In the last month, we've learned new details about how Rebekah Mercer, a secretive Manhattan heiress, was the driving force behind what arguably Donald Trump's most important political relationship, his connection to Steve Bannon.
And now, she’s the reason Bannon is still in the White House. Politico reports that Bannon has been at odds with Trump son-in-law turned senior adviser Jared Kushner, and that the president's chief strategist is growing increasingly frustrated that his populist agenda is being side-lined. He also opposed being taken off the National Security Council Wednesday, even threatening to quit, but Mercer talked him out of resigning.
“Rebekah Mercer prevailed upon him to stay,” a source familiar with the situation told Politico. “Bekah tried to convince him that this is a long-term play," another source said.
After all, it only benefits her to have Bannon in the administration. The daughter of Robert Mercer, a hugely influential conservative donor, Rebekah is the face of the family - making sure the millions and millions of dollars they donate to politicians and causes are being allocated according to their wishes.
The Mercers started off on Team Ted Cruz for the 2016 election, but after being impressed with Trump's hardline stance on immigration - particularly his ban on Muslims entering the U.S. - they began to consider switching sides, according to a new profile by Vicky Ward in The Huffington Post.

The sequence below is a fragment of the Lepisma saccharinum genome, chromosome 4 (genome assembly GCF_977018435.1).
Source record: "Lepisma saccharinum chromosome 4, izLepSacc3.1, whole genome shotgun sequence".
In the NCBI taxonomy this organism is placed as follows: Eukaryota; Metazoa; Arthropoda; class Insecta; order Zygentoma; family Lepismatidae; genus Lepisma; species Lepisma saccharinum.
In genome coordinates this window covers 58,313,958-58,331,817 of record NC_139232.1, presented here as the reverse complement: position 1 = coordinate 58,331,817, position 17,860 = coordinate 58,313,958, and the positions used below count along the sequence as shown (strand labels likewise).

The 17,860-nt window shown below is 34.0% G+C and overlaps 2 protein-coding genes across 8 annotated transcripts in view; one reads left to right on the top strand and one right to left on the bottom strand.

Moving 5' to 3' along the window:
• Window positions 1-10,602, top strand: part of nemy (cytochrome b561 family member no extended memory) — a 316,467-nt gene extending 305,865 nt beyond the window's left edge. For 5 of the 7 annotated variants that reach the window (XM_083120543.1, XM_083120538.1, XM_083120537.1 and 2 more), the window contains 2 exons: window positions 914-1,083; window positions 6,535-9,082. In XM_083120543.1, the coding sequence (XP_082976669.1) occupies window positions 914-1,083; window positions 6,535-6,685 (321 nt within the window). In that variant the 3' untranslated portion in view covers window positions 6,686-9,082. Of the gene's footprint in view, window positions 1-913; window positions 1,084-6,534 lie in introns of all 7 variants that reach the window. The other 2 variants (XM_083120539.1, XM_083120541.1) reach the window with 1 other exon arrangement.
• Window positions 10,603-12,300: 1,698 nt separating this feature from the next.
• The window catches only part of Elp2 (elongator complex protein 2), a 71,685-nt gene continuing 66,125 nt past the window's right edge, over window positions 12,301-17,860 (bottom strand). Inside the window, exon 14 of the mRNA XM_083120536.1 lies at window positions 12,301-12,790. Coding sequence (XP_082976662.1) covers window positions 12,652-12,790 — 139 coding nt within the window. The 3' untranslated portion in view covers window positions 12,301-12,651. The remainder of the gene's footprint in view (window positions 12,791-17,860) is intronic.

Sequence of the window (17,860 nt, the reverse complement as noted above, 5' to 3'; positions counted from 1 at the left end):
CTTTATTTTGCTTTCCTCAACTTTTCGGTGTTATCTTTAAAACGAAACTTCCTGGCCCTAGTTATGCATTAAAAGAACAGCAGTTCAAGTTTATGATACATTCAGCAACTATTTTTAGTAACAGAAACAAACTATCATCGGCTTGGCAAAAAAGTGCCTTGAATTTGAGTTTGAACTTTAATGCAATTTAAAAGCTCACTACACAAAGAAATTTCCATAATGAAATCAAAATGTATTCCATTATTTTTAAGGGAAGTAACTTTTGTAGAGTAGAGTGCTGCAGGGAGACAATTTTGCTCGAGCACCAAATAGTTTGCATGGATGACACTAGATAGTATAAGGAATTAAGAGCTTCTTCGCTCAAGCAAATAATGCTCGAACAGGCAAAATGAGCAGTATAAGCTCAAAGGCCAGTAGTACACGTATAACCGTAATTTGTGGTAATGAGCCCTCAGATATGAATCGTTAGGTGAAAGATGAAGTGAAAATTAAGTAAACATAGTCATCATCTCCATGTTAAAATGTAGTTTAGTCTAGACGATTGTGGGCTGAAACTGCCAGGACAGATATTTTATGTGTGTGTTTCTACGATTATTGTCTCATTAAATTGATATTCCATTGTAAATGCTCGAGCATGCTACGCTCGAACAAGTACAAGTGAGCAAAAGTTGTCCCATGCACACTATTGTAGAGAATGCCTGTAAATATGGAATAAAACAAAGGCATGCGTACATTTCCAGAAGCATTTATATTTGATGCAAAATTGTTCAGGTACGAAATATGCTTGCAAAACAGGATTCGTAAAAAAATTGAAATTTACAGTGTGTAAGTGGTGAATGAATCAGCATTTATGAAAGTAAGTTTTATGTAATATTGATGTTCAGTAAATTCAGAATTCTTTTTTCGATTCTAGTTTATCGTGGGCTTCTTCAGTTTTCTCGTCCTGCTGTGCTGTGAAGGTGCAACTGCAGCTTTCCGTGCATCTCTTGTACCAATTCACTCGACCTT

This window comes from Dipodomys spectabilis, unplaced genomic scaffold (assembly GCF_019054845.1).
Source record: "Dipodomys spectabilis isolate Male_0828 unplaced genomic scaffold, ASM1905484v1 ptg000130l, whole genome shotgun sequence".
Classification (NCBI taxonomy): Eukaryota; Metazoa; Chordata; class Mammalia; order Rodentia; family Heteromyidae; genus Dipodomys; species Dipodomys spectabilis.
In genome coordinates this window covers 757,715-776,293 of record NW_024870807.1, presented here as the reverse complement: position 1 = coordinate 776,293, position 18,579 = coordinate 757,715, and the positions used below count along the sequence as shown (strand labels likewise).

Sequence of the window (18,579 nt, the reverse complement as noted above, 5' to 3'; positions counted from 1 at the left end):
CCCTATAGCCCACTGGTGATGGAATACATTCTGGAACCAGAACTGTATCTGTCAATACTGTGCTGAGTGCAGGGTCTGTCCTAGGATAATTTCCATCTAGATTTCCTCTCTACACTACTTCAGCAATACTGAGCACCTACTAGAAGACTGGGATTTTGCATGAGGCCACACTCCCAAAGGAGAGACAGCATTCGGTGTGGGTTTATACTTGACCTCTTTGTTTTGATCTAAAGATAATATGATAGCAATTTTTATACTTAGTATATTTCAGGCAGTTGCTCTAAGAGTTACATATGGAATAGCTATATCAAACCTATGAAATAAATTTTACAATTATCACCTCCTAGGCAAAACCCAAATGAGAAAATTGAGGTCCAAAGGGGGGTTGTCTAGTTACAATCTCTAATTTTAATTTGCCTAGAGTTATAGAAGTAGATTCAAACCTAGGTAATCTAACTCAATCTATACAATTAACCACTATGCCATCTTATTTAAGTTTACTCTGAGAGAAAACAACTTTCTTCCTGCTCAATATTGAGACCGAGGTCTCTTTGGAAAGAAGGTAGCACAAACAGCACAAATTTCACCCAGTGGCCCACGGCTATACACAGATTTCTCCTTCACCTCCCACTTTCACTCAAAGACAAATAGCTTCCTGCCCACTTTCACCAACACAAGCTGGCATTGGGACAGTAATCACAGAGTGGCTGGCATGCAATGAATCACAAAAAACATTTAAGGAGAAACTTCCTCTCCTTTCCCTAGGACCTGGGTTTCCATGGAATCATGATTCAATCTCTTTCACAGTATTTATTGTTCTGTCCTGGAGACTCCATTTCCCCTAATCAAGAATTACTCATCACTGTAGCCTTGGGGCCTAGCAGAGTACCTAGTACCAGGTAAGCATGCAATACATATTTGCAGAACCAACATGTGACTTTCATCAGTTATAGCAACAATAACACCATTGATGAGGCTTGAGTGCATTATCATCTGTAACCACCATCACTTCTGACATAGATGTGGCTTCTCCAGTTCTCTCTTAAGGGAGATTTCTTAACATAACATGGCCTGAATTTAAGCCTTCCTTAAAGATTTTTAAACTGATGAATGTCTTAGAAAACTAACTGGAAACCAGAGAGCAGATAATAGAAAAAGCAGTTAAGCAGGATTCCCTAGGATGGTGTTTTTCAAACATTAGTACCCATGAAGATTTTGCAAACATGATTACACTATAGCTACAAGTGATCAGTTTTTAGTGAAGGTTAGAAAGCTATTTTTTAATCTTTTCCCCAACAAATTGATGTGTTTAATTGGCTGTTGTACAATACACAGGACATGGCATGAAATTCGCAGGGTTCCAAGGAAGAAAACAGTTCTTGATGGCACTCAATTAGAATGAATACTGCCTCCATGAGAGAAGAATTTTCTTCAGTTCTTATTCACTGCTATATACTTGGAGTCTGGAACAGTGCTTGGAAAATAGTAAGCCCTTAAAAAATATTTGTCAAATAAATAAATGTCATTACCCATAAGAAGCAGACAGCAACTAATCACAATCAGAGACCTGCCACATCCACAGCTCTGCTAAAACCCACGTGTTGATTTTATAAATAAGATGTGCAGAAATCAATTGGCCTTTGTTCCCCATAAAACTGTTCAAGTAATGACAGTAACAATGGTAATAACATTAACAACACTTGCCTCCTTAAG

Once Trump had sealed the 2016 GOP nomination, the Mercers made their move. Over the course of her reporting, Ward learned that Rebekah's first point of action was to oust Trump's campaign manager, Paul Manafort, to put into place her family's allies, Kellyanne Conway and Steve Bannon. As part-owners of far-right nationalist website Breitbart news, the Mercers have been close to Bannon, who ran the site, for years.
In a scene that foreshadowed the current controversy surrounding the administration, Rebekah used Manafort's ties to Russia to make her point. Here, Ward lays out the Mercers's coup d'etat:
[Trump] had been disturbed by recent stories detailing disorganization in his campaign and alleging ties between Trump's campaign manager, Paul Manafort, and pro-Russia officials in Ukraine. Rebekah knew of this and arrived at her meeting with "props," says the source who strategized with the Mercers: printouts of news articles about Manafort and Russia that she brandished as evidence that he had to go. And she also had a solution in mind: Trump should put Bannon in charge of the campaign and hire the pollster Kellyanne Conway.
Within four days, Manafort was out, and Bannon and Conway were in.
Rebekah so trusted Bannon that, after Trump was elected, she reportedly called the new president insisting he make the former Brietbart editor his Chief of Staff. Bannon thought himself unqualified for that role (it went to Republican National Committee Chairman Reince Preibus), and he was named Chief Strategist. And the rest is history.
[related id='1ca52705-8426-4483-adfb-2ec0faee1255' align='center'][/related][related id='b654f9cc-d75e-432f-b507-096d30336cc5' align='center'][/related]
You Might Also Like